And I’m home.


On a year in which I lost much, gained much, and took on far too much

This past year, 2013, kicked my ass. And my first instinct is to say that I have no right to complain. Others had it much, much harder. Yes, my two older sisters and I continue to grieve the sudden, unexpected loss of our father, last Memorial Day Weekend. Yes, I’m stressed by that and work pressures and my distinctly uncooperative brain.

But when she called to tell me that Dad had died–to which my response was, “You’re kidding, right?”–my eldest sister was just a few days away from surgery, as she prepared to battle breast cancer for the second time, a battle that would entail grueling months of chemotherapy.

As Jeanice will be the first to tell you, we were raised not to wallow, which sometimes means we’re not especially good at admitting when we’re really hurting. We come from good Scandinavian American stock, where a common refrain is “Could be worse,” in response to any sort of calamity. (Author and illustrator James Stevenson apparently came from similar stock–just imagine a working class version of the Grandpa in his book Could Be Worse, and you’ll have a glimpse of our Dad.)

So, I look at my sisters–Jeanice, who continues to heal and get her life back, and Candy, who as the one who still lives near our childhood home and has been relatively healthy this year, has shouldered much of the burden of handling our father’s estate–and think, “You’ve been lucky, Susan. You’ve got nothing to complain about.” I’ve got a satisfying job that pays pretty well, a wonderful wife, a lovely home. I’ve got supportive family and friends, health insurance, and a great therapist.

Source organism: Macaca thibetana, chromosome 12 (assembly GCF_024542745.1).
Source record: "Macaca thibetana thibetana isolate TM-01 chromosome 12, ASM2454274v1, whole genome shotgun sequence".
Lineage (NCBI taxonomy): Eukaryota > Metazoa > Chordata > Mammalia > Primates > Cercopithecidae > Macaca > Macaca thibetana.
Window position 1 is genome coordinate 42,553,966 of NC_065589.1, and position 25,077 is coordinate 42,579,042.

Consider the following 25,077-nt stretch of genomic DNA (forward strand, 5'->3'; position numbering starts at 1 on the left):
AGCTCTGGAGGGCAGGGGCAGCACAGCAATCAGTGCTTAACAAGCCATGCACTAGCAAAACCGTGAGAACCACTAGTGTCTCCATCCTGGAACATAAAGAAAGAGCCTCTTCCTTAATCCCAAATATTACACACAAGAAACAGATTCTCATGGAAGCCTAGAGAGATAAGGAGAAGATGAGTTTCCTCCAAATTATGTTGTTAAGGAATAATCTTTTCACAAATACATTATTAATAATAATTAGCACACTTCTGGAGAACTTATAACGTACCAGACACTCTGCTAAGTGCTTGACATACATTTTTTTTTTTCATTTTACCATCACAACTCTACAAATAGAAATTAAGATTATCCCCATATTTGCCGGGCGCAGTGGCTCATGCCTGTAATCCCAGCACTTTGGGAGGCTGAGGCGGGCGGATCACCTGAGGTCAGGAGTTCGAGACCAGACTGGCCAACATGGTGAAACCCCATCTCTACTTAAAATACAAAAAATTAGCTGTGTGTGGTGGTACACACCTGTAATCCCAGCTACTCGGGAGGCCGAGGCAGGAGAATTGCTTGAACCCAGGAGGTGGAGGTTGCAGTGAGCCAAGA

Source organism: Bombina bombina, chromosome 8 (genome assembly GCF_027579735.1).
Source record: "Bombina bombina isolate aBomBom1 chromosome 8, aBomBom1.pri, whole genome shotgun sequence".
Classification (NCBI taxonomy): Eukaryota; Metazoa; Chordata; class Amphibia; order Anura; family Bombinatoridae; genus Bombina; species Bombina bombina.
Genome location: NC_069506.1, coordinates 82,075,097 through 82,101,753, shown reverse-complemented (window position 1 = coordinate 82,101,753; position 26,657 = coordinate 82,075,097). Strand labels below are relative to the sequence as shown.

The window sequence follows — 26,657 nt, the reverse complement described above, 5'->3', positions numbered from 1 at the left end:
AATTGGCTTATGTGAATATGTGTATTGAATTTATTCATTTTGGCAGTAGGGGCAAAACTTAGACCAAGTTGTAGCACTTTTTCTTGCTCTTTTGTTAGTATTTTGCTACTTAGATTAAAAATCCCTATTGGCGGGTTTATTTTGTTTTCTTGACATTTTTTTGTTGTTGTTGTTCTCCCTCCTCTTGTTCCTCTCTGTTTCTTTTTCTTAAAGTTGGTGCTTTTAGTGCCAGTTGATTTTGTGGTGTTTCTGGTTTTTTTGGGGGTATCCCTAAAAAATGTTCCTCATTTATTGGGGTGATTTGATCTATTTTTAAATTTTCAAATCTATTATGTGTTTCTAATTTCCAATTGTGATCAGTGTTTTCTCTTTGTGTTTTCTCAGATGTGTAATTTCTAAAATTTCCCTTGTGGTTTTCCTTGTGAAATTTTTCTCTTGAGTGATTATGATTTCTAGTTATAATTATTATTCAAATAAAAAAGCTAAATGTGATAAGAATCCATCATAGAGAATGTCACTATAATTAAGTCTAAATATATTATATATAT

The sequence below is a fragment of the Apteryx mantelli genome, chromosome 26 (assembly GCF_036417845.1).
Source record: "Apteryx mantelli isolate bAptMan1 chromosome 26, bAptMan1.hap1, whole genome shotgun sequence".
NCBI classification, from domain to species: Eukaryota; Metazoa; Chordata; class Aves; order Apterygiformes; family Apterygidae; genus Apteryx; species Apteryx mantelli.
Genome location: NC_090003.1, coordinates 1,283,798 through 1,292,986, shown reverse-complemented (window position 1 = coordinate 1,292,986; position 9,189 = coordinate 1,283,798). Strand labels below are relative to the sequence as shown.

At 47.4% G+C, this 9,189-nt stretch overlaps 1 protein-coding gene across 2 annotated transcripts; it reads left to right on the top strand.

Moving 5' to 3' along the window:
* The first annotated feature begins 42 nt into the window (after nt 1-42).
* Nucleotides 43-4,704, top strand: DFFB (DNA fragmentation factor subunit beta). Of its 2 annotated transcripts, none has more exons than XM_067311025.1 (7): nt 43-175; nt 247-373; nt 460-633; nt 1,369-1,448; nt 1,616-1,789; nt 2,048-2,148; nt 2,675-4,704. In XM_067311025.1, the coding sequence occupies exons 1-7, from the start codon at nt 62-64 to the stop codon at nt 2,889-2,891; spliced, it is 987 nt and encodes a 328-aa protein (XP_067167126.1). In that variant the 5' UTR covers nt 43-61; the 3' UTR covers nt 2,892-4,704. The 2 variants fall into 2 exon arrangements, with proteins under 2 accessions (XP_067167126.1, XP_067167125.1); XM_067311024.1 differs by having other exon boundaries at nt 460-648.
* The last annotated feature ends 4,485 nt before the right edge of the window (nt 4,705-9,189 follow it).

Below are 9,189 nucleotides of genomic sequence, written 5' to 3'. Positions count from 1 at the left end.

But I also live with chronic anxiety and depression, which has always made intellectual work a particular challenge, and in the wake of my father’s death, made it even harder to find my way along the tenure path. That spiral of shame and denial spins ever more wildly when faced with Big Writing Projects. And it’s hard to explain sometimes what’s going on inside the chemical soup of my mind, when it’s tilting wildly off course.

I know that I have succeeded before, and I have failed before, and that I have survived and celebrated both.